Ecobank Ghana has donated medical equipment, computers and awarded scholarships worth over GHC600,000 to various institutions and individuals to mark its fourth annual Ecobank Day.
The annual Ecobank Day is a community-action day set aside to embark on major corporate social responsibility projects across Africa to meet identified societal needs.
The bank’s staffs across the continent are also encouraged to devote the day to serving communities in which the group operates.
This year, Ecobank Ghana and its sister institutions gave out various sophisticated medical equipment to the maternal departments of seven hospitals in the country, 15 computers and 100 career development books to three senior high schools in Aflao, and three-year full scholarship to 25 brilliant but needy senior high school students across the country.
Ecobank’s focus on education and health is in line with its theme for the celebration which is: “Promoting ICT Education and Improving Maternal Health Care in Africa”.
The medical equipment donated include suction machines, ultrasound machines, incubators, autoclave desktops, delivery beds, infant weighing scales, radiant heaters, phototherapy lights, and oxygen concentrators.
Mr Dan Sackey, the Managing Director of Ecobank Ghana, who presented the medical equipment to the Maternity Department of the Korle-Bu Teaching Hospital, said similar equipment was presented to six other hospitals in the country.
The other beneficiary hospitals are La General Hospital, Tema Polyclinic, Maternal-Child Health Hospital in Kumasi, Kumasi South Hospital, and Tamale Government Hospital.
Mr Sackey said the bank’s focus on maternal health care and Information and Communication Technology (ICT) stemmed from the fact that women in developing countries continued to die from preventable complications.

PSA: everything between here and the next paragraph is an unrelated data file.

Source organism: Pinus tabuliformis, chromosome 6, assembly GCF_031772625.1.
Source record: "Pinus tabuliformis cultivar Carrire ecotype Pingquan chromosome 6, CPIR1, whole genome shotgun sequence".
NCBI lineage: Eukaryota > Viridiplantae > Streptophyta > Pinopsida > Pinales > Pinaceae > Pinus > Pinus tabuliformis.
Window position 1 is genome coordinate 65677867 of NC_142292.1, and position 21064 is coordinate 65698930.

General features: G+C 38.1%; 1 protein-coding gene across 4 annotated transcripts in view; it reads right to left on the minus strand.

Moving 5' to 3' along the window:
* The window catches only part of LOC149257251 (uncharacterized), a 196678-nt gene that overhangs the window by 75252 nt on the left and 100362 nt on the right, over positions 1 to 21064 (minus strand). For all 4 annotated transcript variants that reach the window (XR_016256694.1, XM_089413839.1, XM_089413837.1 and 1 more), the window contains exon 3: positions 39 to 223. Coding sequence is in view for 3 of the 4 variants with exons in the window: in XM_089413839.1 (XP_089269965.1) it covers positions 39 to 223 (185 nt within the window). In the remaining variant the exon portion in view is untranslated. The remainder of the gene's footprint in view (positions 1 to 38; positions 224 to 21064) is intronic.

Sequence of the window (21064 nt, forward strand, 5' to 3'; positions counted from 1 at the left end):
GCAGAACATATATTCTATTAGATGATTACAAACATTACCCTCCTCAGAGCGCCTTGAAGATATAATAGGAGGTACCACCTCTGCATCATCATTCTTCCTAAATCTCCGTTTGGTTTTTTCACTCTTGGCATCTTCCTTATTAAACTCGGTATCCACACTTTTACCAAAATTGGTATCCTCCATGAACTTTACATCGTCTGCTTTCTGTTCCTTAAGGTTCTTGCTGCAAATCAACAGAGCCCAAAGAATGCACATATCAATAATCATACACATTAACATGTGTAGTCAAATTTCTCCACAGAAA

A World Health Organisation report indicates that 830 women die daily from preventable complications associated with pregnancy and childbirth, and 99 per cent of the deaths occur in developing countries.
“This is lamentable more so for women living in rural and impoverished areas – and this is what drove the decision to use Ecobank Day this year to help reduce maternal mortality in our countries,” he said.
On ICT, Mr Sackey said recent studies by Aga Khan University in Kenya showed that access to ICT facilities in schools in Africa was 150 students per computer while the ratio was 15 per computer in developed countries.
He said the studies also showed ICT had penetrated all sectors of economies and that showed how important it was to improve ICT studies in schools, hence the decision by Ecobank to help schools with computers this year.
Dr Roberta Lamptey, the Acting Medical Director of Korle-Bu Teaching Hospital, was full of gratitude to Ecobank for the continuous support to the hospital since 2012 through the provision of US$200,000 as well as GHC25,000 from the Ecobank ladies to the hospital in 2015.
Ecobank staff also used the celebration to clean up the various beneficiary hospitals and donated food and drinks to patients on admission.